Resident Resource: "Lag! Your Animation Overrider"

This class was written in September 2011. Since then, viewers like Emergence and Phoenix succumbed, so the bits referring to them can be safely skipped. I've kept them for the sake of completion, since this was the original material I used to teach. The text hasn't been updated, but hopefully some ideas will still remain interesting to know about. Please forgive my 2011-English (Of course, suggestions to correct it are more than welcome.)

Also, I've decided to set out the original supplies for this class in a box at the store, within the books section, for free. Head over here and get the class supplies if you wish to follow the practice. The items are inside a Black Tulip textured box.

Lag! Your Animation Overrider

Welcome everybody. I am Auryn Beorn and I'll be your instructor for this class.

It's a while since we're discussing in some classes about the sources of lag, and what we can do to avoid it the most possible (as much as us, as residents, can do about). It all began as an unique class that was intended for 90 minutes. It went for three hours and the AO topic had no time for being discussed, so I've finally found the moment to do it separately.

As you sure know, "lag" is the common word used to name a slow reaction time when we're using an online application, like Second Life, World of Warcraft... anything like this that you can think of.

The fact of existing a slow reaction time means that "something's happening", either at client side, or at server side. The reasons and main culprits are discussed in detail in the class "LAG! Every script counts" and will not be the focus for this class.

In other classes we see why the scripts are such a big deal, as well as which effects and properties assure us that we can remove scripts from the objects if necessary. Also, we all know about resizers being the evil, etc, etc, regarding the avatar appearance, more specifically.

This class is to study what an animation overrider is, and what we can do to create a low scripted animation override, as well as be conscious of why we're asked to take it off when in crowded places, among other details.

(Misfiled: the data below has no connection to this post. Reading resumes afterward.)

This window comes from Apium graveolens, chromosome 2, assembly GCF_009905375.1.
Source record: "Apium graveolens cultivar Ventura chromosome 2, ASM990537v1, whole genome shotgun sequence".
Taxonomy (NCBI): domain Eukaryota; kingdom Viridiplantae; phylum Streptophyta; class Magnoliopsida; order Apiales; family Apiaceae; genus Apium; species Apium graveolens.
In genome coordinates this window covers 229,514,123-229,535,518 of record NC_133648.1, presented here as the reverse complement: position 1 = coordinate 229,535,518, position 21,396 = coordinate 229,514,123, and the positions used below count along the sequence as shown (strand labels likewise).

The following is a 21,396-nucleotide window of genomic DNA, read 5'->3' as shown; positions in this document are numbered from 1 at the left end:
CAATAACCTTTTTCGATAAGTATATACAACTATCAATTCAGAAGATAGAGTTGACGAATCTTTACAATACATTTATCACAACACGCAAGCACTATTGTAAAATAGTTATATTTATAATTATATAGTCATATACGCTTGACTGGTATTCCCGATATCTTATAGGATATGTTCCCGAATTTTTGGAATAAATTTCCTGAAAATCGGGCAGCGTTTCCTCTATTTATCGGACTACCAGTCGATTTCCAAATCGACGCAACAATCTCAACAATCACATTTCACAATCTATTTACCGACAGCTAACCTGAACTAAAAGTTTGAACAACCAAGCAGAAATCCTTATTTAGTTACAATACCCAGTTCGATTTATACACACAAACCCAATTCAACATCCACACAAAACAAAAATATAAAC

What is an Animation Overrider?

When we all get to SL, we're gifted with walking like ducks and standing like robots.

We, as avatars, have a predefined set of states that can be animated: Walking, standing, sitting, jumping, turning to left, turning to right, crouching, hovering, etc.

But the default animations are not... How to say... Specially glamorous.

Not even human (I know nobody walking like ducks.)

So, since scripts allow to animate avatars, and scripts allow to control your avatar keys, people smarter than the designer of the default animations decided to script what is called an "animation overrider" (and better animators, to create decent animations.)

So there we have them again: if we want to walk like humans, we need to wear scripts attached.

Why are they always a target of the requests for detaching scripts?

We know that an important problem we have with scripts is... If there are many, they fill quick the memory. That's why it's so important to proceed deleting as soon as we can the resizers, specially the older ones, with one script per child prim.

But sometimes, just reducing the script count is not enough. We may have an animation overrider that only needs from two scripts (and we're preparing such an AO here, at class), and still, 40 avatars wearing the AO is an issue.

What does the AO have that makes it being so painful?

A 0.25 seconds timer (or even more frequent!)